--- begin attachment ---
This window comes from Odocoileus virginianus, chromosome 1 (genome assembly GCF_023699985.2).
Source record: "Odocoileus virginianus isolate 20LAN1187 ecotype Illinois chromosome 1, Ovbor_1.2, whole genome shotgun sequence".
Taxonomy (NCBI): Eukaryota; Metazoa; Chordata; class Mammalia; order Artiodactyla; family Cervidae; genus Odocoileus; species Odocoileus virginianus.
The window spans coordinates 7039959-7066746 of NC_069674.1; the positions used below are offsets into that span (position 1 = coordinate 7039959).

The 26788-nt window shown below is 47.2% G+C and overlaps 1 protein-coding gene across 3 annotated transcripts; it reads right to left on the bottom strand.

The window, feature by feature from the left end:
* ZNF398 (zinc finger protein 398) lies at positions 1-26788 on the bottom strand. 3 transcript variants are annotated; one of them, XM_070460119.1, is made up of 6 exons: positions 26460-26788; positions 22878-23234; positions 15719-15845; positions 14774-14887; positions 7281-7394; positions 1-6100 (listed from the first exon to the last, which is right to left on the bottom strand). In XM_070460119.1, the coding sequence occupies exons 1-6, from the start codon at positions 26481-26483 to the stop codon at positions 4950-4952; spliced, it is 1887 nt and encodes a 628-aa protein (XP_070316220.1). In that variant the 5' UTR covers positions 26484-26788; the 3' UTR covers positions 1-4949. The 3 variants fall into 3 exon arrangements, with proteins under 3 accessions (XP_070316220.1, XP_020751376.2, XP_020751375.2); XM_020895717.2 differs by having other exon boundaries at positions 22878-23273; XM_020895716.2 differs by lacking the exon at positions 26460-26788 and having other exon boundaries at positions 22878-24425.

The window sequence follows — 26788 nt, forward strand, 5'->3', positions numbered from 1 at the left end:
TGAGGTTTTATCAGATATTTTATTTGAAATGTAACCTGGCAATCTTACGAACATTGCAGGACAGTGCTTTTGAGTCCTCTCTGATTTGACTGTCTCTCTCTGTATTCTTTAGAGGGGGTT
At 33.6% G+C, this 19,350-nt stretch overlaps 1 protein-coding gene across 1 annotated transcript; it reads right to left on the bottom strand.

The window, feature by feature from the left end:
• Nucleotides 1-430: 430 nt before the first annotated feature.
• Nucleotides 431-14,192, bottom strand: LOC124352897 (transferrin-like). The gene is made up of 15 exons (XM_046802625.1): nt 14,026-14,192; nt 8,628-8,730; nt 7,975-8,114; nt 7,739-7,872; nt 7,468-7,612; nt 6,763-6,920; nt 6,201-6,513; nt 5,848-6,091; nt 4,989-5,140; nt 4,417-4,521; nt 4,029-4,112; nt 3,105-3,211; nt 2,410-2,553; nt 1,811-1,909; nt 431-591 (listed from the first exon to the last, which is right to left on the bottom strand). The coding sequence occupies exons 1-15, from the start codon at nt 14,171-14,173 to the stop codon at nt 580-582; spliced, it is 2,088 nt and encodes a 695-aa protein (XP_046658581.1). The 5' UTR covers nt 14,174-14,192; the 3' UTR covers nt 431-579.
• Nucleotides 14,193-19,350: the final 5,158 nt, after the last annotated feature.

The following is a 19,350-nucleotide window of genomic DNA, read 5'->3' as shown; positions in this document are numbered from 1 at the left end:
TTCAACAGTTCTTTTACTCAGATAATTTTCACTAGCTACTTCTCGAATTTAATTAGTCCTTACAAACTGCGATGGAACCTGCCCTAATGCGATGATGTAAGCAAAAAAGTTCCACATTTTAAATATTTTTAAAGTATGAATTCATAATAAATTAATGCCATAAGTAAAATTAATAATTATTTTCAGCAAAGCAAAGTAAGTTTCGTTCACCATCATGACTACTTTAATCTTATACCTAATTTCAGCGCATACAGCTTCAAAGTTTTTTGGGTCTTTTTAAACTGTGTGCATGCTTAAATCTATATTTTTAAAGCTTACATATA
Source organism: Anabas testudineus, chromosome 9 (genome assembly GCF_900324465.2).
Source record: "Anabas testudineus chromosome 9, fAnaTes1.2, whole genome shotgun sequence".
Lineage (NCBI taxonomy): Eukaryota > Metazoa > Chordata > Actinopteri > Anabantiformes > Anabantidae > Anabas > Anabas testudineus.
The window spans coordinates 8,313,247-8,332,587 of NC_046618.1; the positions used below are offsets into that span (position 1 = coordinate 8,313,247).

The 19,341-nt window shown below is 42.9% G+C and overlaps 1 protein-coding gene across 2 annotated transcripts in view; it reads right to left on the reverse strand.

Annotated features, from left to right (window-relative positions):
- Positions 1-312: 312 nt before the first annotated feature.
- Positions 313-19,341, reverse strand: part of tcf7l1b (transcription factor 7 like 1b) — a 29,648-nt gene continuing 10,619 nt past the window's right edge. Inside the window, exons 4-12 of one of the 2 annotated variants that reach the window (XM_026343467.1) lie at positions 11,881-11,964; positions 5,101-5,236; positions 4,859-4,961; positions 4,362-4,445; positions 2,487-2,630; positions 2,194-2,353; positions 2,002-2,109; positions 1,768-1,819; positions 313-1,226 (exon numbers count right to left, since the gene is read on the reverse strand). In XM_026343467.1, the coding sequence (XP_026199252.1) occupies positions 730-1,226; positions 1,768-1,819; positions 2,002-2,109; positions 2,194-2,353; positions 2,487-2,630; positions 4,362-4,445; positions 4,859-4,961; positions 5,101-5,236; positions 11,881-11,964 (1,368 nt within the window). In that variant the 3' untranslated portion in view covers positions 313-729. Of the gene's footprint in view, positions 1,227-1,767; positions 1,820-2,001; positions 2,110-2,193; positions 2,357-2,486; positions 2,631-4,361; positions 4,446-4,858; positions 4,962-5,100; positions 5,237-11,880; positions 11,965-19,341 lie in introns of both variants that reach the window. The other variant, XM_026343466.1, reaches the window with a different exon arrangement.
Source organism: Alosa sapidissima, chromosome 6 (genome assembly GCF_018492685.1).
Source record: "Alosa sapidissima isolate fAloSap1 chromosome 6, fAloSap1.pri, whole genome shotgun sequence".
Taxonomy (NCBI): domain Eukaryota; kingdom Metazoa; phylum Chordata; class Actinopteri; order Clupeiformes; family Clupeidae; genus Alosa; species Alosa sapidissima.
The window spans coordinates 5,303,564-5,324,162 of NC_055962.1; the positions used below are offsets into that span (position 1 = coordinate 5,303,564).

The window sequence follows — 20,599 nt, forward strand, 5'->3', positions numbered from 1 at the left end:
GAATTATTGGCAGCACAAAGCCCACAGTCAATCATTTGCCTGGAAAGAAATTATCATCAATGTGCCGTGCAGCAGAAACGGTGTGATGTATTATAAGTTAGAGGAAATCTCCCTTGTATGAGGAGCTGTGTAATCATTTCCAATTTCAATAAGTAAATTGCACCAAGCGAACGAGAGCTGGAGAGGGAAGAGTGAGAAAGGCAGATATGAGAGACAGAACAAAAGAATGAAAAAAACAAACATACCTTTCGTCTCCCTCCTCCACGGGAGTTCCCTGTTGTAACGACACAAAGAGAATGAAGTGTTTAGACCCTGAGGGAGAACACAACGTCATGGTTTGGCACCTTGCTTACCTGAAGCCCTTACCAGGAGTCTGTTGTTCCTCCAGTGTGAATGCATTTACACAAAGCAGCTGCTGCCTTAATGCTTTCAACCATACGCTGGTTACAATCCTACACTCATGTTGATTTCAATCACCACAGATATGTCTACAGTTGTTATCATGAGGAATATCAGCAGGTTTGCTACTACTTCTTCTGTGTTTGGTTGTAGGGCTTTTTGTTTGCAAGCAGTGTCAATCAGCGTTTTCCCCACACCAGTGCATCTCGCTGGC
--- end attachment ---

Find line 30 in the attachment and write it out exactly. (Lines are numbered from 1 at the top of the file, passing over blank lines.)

GAATTATTGGCAGCACAAAGCCCACAGTCAATCATTTGCCTGGAAAGAAATTATCATCAATGTGCCGTGCAGCAGAAACGGTGTGATGTATTATAAGTTAGAGGAAATCTCCCTTGTATGAGGAGCTGTGTAATCATTTCCAATTTCAATAAGTAAATTGCACCAAGCGAACGAGAGCTGGAGAGGGAAGAGTGAGAAAGGCAGATATGAGAGACAGAACAAAAGAATGAAAAAAACAAACATACCTTTCGTCTCCCTCCTCCACGGGAGTTCCCTGTTGTAACGACACAAAGAGAATGAAGTGTTTAGACCCTGAGGGAGAACACAACGTCATGGTTTGGCACCTTGCTTACCTGAAGCCCTTACCAGGAGTCTGTTGTTCCTCCAGTGTGAATGCATTTACACAAAGCAGCTGCTGCCTTAATGCTTTCAACCATACGCTGGTTACAATCCTACACTCATGTTGATTTCAATCACCACAGATATGTCTACAGTTGTTATCATGAGGAATATCAGCAGGTTTGCTACTACTTCTTCTGTGTTTGGTTGTAGGGCTTTTTGTTTGCAAGCAGTGTCAATCAGCGTTTTCCCCACACCAGTGCATCTCGCTGGC